Stop Teeth Grinding by Reducing Stress

Stop Teeth Grinding by Reducing Stress

by Yenny (SU)

It’s 7:15 am and you are on your way to your first day at a new job. You’ve mapped out the route, added a little extra time, put on your best suit and even packed your lunch! “I’ve got this!” you’re thinking. But then, up ahead, you see it: traffic has come to complete standstill. Now What!? Peering over your steering wheel for clues, you turn the radio on to listen to the local news, which announces that there is a traffic pileup on the interstate. You confirm this when you look in your rearview mirror to see the flashing red and white lights of emergency vehicles. It’s been 15 minutes and you haven’t moved an inch, and you now realize you have a pounding headache and your teeth are clenched so tight you can’t even breathe through your mouth. Suddenly it becomes clear: your sleepless nights, the headache, your husband sleeping in the next room. “I am a teeth clencher!” you confess. “What now?”

Brush up on Bruxism

Grinding or clenching your teeth while you sleep is a medical condition called bruxism. Besides the stifling noises that grinding can emit, there are medical outcomes that are a result of bruxism, including headaches, tooth and jaw pain, loose or cracked teeth, and damage and wear to the tooth and enamel. Plus, the sleepless nights that leave you – and your loved ones – exhausted and anguished.

Why do some people grind their teeth? Some of the reasons include misalignment of the teeth, “muscle memory” from an active mouth (for example, if you chew gum all day), gastroesophageal reflux disease (GERD), epilepsy, and ADHD. However, the most common reason that people grind their teeth in their sleep is the same reason are jaws are clenched during a traffic jam on one of the most important days of our lives – Stress! Here are some ways you can reduce stress and stop grinding your teeth.

1.     Take a chill pill. Catching up on the news before bed may not the best way to soothe your stressors. In fact, the news may even trigger some! Instead of turning on the news, try listening to calming music or investing in a white noise or wave machine to soothe you to sleep.

2.     Take me away! Warm baths can be soothing and help you relax before bed. Consider adding eucalyptus or lavender to your bath, or try adding Epsom salts, which are renowned for their healing qualities.

3.     Tea time! A warm cup of non-caffeinated herbal tea before bed can help calm you down, and also open up your throat and nasal passages to help you breathe for a good night’s sleep. Avoiding stimulants such as smoking, energy drinks, black tea, coffee, and alcohol before bed (or at all) can calm your very stimulated brain.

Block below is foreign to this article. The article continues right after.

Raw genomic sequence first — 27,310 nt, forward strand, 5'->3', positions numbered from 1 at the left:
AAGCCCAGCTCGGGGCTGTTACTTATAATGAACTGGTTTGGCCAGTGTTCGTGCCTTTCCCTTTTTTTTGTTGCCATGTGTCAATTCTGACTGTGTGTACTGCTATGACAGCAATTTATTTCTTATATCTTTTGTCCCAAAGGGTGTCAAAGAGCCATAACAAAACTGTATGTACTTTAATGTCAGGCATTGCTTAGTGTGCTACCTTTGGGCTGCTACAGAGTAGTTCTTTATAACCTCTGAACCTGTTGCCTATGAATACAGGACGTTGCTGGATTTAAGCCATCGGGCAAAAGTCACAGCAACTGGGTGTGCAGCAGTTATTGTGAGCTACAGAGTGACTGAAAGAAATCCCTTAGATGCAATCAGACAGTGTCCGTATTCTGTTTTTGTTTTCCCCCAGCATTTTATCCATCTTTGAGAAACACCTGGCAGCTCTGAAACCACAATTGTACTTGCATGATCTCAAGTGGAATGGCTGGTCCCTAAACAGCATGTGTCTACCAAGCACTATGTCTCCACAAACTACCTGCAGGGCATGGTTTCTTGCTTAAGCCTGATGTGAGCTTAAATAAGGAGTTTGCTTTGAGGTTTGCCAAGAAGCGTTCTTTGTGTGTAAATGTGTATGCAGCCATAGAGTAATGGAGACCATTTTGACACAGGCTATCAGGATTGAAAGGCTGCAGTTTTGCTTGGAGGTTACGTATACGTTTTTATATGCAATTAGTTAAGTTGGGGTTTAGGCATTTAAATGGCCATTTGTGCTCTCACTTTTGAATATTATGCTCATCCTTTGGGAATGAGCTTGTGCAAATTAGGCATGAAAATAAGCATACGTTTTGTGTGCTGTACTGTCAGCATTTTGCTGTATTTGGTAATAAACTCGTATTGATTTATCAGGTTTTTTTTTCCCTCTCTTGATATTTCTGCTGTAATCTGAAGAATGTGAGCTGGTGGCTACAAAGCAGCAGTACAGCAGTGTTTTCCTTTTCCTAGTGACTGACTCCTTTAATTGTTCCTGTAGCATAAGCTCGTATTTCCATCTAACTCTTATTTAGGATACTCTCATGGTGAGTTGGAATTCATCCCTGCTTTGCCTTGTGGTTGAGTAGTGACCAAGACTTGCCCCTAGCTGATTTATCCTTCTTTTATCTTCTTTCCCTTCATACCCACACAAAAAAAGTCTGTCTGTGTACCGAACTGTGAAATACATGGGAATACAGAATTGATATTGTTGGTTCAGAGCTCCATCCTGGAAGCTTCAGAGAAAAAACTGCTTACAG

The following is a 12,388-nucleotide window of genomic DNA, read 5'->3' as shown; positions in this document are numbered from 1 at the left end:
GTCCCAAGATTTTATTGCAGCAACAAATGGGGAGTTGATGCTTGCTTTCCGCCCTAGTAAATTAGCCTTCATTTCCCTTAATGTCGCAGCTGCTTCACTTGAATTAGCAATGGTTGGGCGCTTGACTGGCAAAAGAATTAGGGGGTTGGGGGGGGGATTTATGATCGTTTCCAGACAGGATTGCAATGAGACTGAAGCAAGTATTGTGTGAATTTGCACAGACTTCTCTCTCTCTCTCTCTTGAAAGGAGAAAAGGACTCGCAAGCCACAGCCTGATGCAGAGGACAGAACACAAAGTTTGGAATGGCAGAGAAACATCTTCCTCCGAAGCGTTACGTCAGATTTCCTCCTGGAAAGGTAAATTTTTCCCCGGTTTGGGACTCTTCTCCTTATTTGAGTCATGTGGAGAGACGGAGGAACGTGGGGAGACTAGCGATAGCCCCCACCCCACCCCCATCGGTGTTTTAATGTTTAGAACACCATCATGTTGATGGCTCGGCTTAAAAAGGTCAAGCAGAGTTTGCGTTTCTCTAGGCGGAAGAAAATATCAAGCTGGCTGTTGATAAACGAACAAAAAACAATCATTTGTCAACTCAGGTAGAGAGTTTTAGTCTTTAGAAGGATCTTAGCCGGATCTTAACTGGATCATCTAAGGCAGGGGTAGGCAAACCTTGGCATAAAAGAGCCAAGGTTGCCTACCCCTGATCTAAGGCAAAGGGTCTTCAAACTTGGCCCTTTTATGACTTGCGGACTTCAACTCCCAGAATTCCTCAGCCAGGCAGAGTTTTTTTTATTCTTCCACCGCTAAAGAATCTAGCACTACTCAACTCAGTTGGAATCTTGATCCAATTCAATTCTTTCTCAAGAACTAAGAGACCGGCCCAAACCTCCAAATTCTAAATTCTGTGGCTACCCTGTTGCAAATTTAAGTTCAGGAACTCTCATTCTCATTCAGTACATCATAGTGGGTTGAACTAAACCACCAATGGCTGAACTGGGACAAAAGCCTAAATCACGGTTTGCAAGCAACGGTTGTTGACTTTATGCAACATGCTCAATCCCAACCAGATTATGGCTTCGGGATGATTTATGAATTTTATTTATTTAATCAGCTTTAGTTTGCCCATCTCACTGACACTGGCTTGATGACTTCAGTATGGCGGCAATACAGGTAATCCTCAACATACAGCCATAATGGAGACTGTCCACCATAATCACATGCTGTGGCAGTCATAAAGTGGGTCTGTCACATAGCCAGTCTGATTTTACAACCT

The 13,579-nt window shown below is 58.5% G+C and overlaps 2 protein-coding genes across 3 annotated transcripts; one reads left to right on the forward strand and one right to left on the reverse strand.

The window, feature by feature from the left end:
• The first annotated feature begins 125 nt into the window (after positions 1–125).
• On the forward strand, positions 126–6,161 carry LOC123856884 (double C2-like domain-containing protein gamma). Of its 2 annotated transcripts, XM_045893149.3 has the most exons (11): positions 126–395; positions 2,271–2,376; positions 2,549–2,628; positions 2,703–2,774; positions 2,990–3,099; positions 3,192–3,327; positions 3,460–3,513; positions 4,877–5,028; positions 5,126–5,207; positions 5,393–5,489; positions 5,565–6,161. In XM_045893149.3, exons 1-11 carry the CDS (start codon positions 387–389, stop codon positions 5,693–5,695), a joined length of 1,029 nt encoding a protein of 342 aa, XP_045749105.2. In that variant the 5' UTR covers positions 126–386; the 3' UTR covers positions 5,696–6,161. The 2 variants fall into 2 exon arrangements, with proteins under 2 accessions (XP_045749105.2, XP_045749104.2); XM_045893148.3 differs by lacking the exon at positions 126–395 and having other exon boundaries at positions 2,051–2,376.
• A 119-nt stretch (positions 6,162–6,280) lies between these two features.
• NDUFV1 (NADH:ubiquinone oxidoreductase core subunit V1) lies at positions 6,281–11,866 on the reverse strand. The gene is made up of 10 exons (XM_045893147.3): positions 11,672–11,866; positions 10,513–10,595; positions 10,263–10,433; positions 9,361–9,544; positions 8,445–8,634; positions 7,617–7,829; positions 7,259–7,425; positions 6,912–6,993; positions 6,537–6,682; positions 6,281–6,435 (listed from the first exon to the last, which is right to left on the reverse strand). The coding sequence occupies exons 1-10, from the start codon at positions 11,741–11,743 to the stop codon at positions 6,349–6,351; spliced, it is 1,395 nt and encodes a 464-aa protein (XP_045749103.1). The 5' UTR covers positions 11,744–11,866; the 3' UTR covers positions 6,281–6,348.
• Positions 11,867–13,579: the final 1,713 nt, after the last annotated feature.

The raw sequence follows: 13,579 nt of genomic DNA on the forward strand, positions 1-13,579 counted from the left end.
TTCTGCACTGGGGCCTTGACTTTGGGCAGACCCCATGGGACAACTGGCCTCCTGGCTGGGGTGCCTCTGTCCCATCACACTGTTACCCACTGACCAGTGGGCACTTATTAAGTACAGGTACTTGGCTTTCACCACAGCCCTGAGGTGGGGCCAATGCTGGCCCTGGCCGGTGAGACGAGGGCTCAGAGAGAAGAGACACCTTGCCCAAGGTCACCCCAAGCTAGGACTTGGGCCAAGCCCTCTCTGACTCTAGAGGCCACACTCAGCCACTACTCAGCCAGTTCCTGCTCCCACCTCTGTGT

4.     Stay in the dark. Even the tiniest flashing light from your DVR or cellphone can force a light sleeper to toss and turn the night through. If your sleep-related stress is triggered by light, keep the curtains drawn and the lights off.

5.     A quick workout before bed. Before bed, consider a quick 10-20 minute cool-down. It could be by walking the dog (who will thank you) or stretching out and doing a short Yoga or Pilates routine. If you do something more strenuous, like running, be sure to take a nice warm shower before hitting the pillow to reduce your heartrate and wash away sweat and pollen.

6.     Talk it out. Since we know stress is the main trigger for bruxism, consider seeking therapy to talk it out. Therapy provides an outlet to identify, discuss, and resolve issues that can build up over time, and that can be a huge stress reducer.

7.     Night guards or Clear Braces. While not reducing stress, you can reduce the night grinding by wearing a night guard while sleeping. Similar to the clear, removable type of braces like ClearCorrect, night guards are fitted to your teeth and prevent friction or grinding. This may make for a better night’s sleep, which could give you the wherewithal you need to deal with stressful situations.

On rare occasions, bruxism may be a result of neurological disorders or a sign of an underlying disease, such as Parkinson’s or Alzheimer’s. If you have reason to believe that you – or your loved one – might be a teeth grinder, or you simply want to maintain a healthy smile, plan on visiting your dentist as soon as possible.

If you live in or near the Eugene area, Dr. Ari Binder and the friendly staff of 360 Dental Group are committed to providing you personalized, lifelong dental care. If you would like to learn more how they can help you, call 541-689-1645 today.